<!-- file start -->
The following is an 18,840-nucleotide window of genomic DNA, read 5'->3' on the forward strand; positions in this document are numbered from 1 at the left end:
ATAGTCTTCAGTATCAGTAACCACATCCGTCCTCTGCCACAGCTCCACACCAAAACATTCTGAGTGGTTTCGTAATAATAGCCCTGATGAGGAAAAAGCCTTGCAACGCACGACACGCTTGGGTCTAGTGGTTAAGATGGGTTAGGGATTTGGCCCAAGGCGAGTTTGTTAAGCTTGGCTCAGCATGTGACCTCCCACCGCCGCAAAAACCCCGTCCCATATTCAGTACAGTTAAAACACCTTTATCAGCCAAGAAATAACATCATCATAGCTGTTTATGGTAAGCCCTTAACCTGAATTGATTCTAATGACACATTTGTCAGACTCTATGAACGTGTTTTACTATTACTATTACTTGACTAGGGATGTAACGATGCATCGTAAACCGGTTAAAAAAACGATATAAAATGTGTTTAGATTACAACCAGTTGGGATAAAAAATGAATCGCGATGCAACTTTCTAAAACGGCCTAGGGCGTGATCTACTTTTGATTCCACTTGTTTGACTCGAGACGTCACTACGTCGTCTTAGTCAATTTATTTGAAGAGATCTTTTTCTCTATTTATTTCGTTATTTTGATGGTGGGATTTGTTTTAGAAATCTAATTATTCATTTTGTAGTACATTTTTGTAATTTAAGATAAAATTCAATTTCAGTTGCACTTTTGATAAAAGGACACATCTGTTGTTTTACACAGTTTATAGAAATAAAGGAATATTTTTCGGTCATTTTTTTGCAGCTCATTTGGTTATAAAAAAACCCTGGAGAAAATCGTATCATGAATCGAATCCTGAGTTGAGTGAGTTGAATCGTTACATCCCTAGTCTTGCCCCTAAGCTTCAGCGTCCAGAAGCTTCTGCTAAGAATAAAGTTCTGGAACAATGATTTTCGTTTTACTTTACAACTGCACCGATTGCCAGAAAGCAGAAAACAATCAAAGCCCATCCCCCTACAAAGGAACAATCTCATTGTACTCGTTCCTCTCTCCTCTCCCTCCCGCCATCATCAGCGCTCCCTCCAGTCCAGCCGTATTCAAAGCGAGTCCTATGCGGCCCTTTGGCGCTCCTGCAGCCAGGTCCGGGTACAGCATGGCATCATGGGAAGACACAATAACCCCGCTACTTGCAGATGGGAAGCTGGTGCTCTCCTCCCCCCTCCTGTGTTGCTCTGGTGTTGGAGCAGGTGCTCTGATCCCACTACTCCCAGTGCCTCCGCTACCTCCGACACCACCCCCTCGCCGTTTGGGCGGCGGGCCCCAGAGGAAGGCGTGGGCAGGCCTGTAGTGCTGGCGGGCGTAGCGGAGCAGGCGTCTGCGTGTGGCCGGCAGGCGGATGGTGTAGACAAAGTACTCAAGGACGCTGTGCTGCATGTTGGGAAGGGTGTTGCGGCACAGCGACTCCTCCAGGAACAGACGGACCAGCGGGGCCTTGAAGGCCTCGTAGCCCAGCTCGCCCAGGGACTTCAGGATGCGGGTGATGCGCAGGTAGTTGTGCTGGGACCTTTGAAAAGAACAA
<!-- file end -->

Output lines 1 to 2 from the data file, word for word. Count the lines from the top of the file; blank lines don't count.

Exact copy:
The following is an 18,840-nucleotide window of genomic DNA, read 5'->3' on the forward strand; positions in this document are numbered from 1 at the left end:
ATAGTCTTCAGTATCAGTAACCACATCCGTCCTCTGCCACAGCTCCACACCAAAACATTCTGAGTGGTTTCGTAATAATAGCCCTGATGAGGAAAAAGCCTTGCAACGCACGACACGCTTGGGTCTAGTGGTTAAGATGGGTTAGGGATTTGGCCCAAGGCGAGTTTGTTAAGCTTGGCTCAGCATGTGACCTCCCACCGCCGCAAAAACCCCGTCCCATATTCAGTACAGTTAAAACACCTTTATCAGCCAAGAAATAACATCATCATAGCTGTTTATGGTAAGCCCTTAACCTGAATTGATTCTAATGACACATTTGTCAGACTCTATGAACGTGTTTTACTATTACTATTACTTGACTAGGGATGTAACGATGCATCGTAAACCGGTTAAAAAAACGATATAAAATGTGTTTAGATTACAACCAGTTGGGATAAAAAATGAATCGCGATGCAACTTTCTAAAACGGCCTAGGGCGTGATCTACTTTTGATTCCACTTGTTTGACTCGAGACGTCACTACGTCGTCTTAGTCAATTTATTTGAAGAGATCTTTTTCTCTATTTATTTCGTTATTTTGATGGTGGGATTTGTTTTAGAAATCTAATTATTCATTTTGTAGTACATTTTTGTAATTTAAGATAAAATTCAATTTCAGTTGCACTTTTGATAAAAGGACACATCTGTTGTTTTACACAGTTTATAGAAATAAAGGAATATTTTTCGGTCATTTTTTTGCAGCTCATTTGGTTATAAAAAAACCCTGGAGAAAATCGTATCATGAATCGAATCCTGAGTTGAGTGAGTTGAATCGTTACATCCCTAGTCTTGCCCCTAAGCTTCAGCGTCCAGAAGCTTCTGCTAAGAATAAAGTTCTGGAACAATGATTTTCGTTTTACTTTACAACTGCACCGATTGCCAGAAAGCAGAAAACAATCAAAGCCCATCCCCCTACAAAGGAACAATCTCATTGTACTCGTTCCTCTCTCCTCTCCCTCCCGCCATCATCAGCGCTCCCTCCAGTCCAGCCGTATTCAAAGCGAGTCCTATGCGGCCCTTTGGCGCTCCTGCAGCCAGGTCCGGGTACAGCATGGCATCATGGGAAGACACAATAACCCCGCTACTTGCAGATGGGAAGCTGGTGCTCTCCTCCCCCCTCCTGTGTTGCTCTGGTGTTGGAGCAGGTGCTCTGATCCCACTACTCCCAGTGCCTCCGCTACCTCCGACACCACCCCCTCGCCGTTTGGGCGGCGGGCCCCAGAGGAAGGCGTGGGCAGGCCTGTAGTGCTGGCGGGCGTAGCGGAGCAGGCGTCTGCGTGTGGCCGGCAGGCGGATGGTGTAGACAAAGTACTCAAGGACGCTGTGCTGCATGTTGGGAAGGGTGTTGCGGCACAGCGACTCCTCCAGGAACAGACGGACCAGCGGGGCCTTGAAGGCCTCGTAGCCCAGCTCGCCCAGGGACTTCAGGATGCGGGTGATGCGCAGGTAGTTGTGCTGGGACCTTTGAAAAGAACAA